Inadequate Brain Glycogen or Sleep Increases Spreading Depression Susceptibility

Kivilcim Kilic, Hulya Karatas, Buket Donmez-Demir, Emine Eren-Kocak, Yasemin Gursoy-Ozdemir, Alp Can, Jean-Marie Petit, Pierre J. Magistretti, Turgay Dalkara

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25 Scopus citations


Glycogen in astrocyte endfeet contributes to maintenance of low extracellular glutamate and K+ concentrations around synapses. Sleep deprivation (SD), a common migraine trigger induces transcriptional changes in astrocytes reducing glycogen breakdown. We hypothesize that when glycogen utilization cannot match synaptic energy demand, extracellular K+ can rise to levels that activate neuronal pannexin-1 channels and downstream inflammatory pathway, which might be one of the mechanisms initiating migraine headaches.We suppressed glycogen breakdown by inhibiting glycogen phosphorylation with 1,4-dideoxy-1,4-imino-D-arabinitol (DAB) and by SD.DAB caused neuronal pannexin-1 large-pore opening and activation of the downstream inflammatory pathway as shown by procaspase-1 cleavage and HMGB1 release from neurons. Six-hour SD induced pannexin-1 mRNA. DAB and SD also lowered the cortical spreading depression (CSD) induction threshold, which was reversed by glucose or lactate supplement, suggesting that glycogen-derived energy substrates are needed to prevent CSD generation. Supporting this, knocking-down neuronal lactate transporter, MCT2 with an anti-sense oligonucleotide or inhibiting glucose transport from vessels to astrocytes with intracerebroventricularly given phloretin reduced the CSD threshold. In vivo recordings with a K+ -sensitive/selective fluoroprobe, APG-4 disclosed that DAB treatment or SD caused significant rise in extracellular K+ during whisker-stimulation, illustrating the critical role of glycogen in extracellular K+ clearance.Synaptic metabolic stress caused by insufficient glycogen-derived energy substrate supply can activate neuronal pannexin-1 channels as well as lowering the CSD threshold. Therefore, conditions that limit energy supply to synapse (e.g. SD) may predispose to migraine attacks as suggested by genetic studies associating glucose or lactate transporter deficiency with migraine. This article is protected by copyright. All rights reserved.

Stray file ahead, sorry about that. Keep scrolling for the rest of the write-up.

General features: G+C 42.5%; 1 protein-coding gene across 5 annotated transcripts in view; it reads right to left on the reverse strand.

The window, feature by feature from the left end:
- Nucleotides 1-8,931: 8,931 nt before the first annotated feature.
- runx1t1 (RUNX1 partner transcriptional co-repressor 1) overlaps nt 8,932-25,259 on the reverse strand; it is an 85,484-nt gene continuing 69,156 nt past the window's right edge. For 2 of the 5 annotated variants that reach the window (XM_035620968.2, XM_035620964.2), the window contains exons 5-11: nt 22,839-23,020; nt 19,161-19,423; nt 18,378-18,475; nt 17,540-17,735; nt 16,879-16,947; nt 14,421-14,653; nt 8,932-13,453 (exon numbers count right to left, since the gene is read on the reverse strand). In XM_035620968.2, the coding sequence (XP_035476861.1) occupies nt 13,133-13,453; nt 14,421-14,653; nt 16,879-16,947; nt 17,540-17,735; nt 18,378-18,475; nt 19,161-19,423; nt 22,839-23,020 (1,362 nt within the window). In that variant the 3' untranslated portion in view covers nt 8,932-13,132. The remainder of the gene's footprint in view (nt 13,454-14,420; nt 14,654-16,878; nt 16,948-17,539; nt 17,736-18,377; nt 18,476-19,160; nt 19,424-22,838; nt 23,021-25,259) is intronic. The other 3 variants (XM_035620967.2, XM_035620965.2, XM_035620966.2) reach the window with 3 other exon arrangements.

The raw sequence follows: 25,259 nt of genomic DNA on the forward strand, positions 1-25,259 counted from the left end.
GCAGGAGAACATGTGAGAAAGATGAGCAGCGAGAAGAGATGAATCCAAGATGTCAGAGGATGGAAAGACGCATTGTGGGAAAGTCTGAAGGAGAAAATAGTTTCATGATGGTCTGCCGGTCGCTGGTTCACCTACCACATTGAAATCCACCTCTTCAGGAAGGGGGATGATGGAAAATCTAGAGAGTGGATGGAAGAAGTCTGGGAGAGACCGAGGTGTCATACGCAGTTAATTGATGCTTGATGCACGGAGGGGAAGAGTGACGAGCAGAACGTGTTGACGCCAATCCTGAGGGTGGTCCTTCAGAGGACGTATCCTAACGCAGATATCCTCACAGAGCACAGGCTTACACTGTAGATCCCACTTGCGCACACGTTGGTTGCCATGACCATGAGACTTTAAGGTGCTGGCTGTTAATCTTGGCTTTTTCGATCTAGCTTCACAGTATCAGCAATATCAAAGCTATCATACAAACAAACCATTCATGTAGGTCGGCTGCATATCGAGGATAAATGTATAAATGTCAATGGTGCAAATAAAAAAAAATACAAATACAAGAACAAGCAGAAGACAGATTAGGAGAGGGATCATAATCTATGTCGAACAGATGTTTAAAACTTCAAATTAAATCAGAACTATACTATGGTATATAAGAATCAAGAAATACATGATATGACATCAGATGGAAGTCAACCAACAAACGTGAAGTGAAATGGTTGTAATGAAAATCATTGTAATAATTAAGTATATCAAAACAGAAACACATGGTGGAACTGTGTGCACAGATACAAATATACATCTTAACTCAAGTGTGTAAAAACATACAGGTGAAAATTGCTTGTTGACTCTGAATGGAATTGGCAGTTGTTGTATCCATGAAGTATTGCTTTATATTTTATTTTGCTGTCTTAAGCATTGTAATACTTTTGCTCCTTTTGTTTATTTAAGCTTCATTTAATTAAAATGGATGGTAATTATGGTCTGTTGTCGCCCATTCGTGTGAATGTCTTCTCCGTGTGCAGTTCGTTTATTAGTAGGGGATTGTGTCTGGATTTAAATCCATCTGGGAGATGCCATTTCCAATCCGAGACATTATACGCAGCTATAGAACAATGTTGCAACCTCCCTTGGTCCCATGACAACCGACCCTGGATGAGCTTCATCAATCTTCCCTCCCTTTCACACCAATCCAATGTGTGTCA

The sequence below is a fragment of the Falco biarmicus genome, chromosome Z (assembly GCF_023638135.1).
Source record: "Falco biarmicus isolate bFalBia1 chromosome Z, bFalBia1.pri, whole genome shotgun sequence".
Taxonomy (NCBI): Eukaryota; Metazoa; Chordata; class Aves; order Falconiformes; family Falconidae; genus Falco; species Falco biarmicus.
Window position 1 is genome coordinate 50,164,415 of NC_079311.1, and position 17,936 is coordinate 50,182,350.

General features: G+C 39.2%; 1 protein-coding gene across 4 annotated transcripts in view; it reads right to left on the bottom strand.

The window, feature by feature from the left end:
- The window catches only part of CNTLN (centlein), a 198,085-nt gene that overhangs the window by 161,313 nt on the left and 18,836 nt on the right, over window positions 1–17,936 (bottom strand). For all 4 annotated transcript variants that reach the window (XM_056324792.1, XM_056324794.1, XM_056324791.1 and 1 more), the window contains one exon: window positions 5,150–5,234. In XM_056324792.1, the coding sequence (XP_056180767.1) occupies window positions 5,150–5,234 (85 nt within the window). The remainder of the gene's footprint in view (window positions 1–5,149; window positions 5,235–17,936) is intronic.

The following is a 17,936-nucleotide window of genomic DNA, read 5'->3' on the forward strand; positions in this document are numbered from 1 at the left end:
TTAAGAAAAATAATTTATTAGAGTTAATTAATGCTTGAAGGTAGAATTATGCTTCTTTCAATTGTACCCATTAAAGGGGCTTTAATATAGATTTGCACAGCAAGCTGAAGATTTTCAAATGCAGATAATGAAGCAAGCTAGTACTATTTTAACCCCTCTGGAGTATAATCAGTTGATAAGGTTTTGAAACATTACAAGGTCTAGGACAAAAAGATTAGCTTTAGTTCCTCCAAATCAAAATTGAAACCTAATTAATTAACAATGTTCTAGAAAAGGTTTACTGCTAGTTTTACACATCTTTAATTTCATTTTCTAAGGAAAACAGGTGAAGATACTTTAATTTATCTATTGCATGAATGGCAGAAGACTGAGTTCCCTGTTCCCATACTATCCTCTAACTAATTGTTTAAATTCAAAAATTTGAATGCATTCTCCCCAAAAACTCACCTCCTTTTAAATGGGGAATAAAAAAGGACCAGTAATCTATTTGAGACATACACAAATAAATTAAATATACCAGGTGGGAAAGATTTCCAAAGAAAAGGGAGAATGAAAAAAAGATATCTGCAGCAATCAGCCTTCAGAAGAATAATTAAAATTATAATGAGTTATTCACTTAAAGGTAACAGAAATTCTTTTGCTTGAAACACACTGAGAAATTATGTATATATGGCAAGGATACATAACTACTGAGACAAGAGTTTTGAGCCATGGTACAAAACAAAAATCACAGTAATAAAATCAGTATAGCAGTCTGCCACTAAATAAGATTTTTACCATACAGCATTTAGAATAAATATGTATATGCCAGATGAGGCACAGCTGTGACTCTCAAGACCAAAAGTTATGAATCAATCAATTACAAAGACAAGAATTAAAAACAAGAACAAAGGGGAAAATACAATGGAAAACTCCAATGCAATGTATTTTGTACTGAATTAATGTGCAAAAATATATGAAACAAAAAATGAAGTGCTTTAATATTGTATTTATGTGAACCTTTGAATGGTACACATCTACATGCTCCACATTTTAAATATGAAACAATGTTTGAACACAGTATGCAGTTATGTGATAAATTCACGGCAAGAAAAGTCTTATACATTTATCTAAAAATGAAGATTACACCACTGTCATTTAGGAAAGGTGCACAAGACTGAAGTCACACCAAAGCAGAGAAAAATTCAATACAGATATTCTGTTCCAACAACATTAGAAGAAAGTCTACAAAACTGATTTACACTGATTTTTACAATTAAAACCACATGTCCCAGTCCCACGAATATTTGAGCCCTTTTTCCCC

Original languageEnglish (US)
Pages (from-to)61-73
Number of pages13
JournalAnnals of Neurology
Issue number1
StatePublished - Jan 24 2018

Bibliographical note

KAUST Repository Item: Exported on 2020-10-01
Acknowledgements: We are grateful to M. Yilmaz for his expert help with Western blotting and Sahin Hanalioğlu for his advises on APG-4 experiments and Mr. Joël Gyger for his excellent technical expertise in RTPCR experiments. We thank to Deniz Ashan Madencioglu and Burak Uzay for their help with sleep deprivation experiments. This work was supported by the Turkish Academy of Sciences (T.D.) and Hacettepe University Research Fund 013 D07 105 001-258 (T.D.) and Swiss National Science Foundation grant 3100AO-108336/1 (P.J.M.).

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